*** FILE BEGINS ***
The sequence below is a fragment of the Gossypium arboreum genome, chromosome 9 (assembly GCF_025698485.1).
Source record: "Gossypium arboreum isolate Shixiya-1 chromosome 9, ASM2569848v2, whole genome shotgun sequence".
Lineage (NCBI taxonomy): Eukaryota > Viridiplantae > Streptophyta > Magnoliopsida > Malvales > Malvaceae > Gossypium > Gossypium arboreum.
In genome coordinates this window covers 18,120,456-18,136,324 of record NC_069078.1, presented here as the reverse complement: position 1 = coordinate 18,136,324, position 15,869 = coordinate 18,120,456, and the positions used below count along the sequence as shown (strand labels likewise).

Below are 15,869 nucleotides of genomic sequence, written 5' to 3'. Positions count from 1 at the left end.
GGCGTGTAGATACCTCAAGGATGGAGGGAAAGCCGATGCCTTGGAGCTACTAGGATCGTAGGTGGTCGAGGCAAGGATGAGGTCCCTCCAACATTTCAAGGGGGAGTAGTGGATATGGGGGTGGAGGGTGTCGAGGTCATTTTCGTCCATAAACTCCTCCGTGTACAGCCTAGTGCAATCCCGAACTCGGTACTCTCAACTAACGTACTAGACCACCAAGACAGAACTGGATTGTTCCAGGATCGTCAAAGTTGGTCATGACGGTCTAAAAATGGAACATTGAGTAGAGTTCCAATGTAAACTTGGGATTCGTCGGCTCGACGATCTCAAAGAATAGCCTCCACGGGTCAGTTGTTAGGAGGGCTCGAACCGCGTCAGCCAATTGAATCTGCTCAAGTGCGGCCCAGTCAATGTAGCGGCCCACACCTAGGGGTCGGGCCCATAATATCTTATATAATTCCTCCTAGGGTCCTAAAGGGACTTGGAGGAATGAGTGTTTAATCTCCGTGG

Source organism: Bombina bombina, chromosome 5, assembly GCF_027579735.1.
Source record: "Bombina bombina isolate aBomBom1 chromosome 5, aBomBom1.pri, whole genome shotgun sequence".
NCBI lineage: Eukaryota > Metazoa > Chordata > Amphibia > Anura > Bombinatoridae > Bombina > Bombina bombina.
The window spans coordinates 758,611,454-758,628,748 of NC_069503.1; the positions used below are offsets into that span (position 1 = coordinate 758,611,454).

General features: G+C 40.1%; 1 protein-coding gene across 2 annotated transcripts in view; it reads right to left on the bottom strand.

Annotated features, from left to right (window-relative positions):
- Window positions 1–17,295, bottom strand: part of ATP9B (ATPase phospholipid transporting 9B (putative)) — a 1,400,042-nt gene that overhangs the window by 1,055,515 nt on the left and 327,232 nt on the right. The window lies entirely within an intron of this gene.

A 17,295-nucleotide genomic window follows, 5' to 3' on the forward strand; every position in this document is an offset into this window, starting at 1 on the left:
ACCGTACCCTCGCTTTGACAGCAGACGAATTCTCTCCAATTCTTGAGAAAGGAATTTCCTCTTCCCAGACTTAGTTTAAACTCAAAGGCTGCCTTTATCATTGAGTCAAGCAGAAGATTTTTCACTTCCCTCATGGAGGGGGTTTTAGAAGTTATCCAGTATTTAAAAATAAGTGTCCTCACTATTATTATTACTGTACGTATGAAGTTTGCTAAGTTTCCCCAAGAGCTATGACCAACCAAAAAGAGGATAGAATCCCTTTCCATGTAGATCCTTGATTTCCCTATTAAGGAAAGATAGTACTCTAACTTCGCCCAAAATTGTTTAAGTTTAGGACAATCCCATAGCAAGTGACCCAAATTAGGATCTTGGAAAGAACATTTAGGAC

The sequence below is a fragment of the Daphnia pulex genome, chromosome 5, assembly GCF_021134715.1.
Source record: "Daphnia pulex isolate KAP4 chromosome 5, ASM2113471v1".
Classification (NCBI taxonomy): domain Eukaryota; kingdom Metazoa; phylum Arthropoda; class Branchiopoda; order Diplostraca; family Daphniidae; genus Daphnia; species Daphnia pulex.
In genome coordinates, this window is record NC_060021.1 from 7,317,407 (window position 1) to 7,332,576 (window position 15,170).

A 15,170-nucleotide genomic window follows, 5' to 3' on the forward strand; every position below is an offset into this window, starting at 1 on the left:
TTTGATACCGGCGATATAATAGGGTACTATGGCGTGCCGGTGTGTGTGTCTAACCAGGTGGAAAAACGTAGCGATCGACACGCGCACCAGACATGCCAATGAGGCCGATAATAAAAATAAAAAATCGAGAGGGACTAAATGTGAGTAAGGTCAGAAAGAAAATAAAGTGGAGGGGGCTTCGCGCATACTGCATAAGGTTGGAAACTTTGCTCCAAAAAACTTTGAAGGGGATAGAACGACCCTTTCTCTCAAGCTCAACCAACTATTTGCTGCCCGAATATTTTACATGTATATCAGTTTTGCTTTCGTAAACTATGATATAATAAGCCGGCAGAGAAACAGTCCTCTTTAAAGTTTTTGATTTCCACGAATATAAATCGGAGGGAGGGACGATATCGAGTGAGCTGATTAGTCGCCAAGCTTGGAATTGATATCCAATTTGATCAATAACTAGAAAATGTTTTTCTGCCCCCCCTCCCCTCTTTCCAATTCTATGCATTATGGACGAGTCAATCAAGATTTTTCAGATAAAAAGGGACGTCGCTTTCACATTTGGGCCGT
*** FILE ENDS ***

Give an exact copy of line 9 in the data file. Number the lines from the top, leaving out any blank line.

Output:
NCBI lineage: Eukaryota > Metazoa > Chordata > Amphibia > Anura > Bombinatoridae > Bombina > Bombina bombina.